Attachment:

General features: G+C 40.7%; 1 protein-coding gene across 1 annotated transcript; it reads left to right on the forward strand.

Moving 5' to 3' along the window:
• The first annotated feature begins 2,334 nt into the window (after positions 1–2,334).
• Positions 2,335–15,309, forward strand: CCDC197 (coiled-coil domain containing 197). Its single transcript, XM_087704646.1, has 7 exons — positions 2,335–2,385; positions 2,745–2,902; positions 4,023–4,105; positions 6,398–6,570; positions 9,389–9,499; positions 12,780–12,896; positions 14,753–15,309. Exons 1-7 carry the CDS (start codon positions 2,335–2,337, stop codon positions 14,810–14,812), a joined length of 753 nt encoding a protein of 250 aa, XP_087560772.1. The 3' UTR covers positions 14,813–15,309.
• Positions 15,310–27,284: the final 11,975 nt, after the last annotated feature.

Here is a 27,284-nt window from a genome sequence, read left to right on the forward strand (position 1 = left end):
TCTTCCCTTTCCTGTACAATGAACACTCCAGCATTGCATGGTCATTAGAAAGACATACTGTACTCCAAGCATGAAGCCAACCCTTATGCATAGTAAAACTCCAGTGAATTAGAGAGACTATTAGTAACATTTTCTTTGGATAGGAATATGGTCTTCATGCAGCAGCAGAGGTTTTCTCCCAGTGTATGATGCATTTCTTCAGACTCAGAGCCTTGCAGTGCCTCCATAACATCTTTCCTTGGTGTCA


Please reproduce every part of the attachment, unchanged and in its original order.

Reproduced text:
General features: G+C 40.7%; 1 protein-coding gene across 1 annotated transcript; it reads left to right on the forward strand.

Moving 5' to 3' along the window:
• The first annotated feature begins 2,334 nt into the window (after positions 1–2,334).
• Positions 2,335–15,309, forward strand: CCDC197 (coiled-coil domain containing 197). Its single transcript, XM_087704646.1, has 7 exons — positions 2,335–2,385; positions 2,745–2,902; positions 4,023–4,105; positions 6,398–6,570; positions 9,389–9,499; positions 12,780–12,896; positions 14,753–15,309. Exons 1-7 carry the CDS (start codon positions 2,335–2,337, stop codon positions 14,810–14,812), a joined length of 753 nt encoding a protein of 250 aa, XP_087560772.1. The 3' UTR covers positions 14,813–15,309.
• Positions 15,310–27,284: the final 11,975 nt, after the last annotated feature.

Here is a 27,284-nt window from a genome sequence, read left to right on the forward strand (position 1 = left end):
TCTTCCCTTTCCTGTACAATGAACACTCCAGCATTGCATGGTCATTAGAAAGACATACTGTACTCCAAGCATGAAGCCAACCCTTATGCATAGTAAAACTCCAGTGAATTAGAGAGACTATTAGTAACATTTTCTTTGGATAGGAATATGGTCTTCATGCAGCAGCAGAGGTTTTCTCCCAGTGTATGATGCATTTCTTCAGACTCAGAGCCTTGCAGTGCCTCCATAACATCTTTCCTTGGTGTCA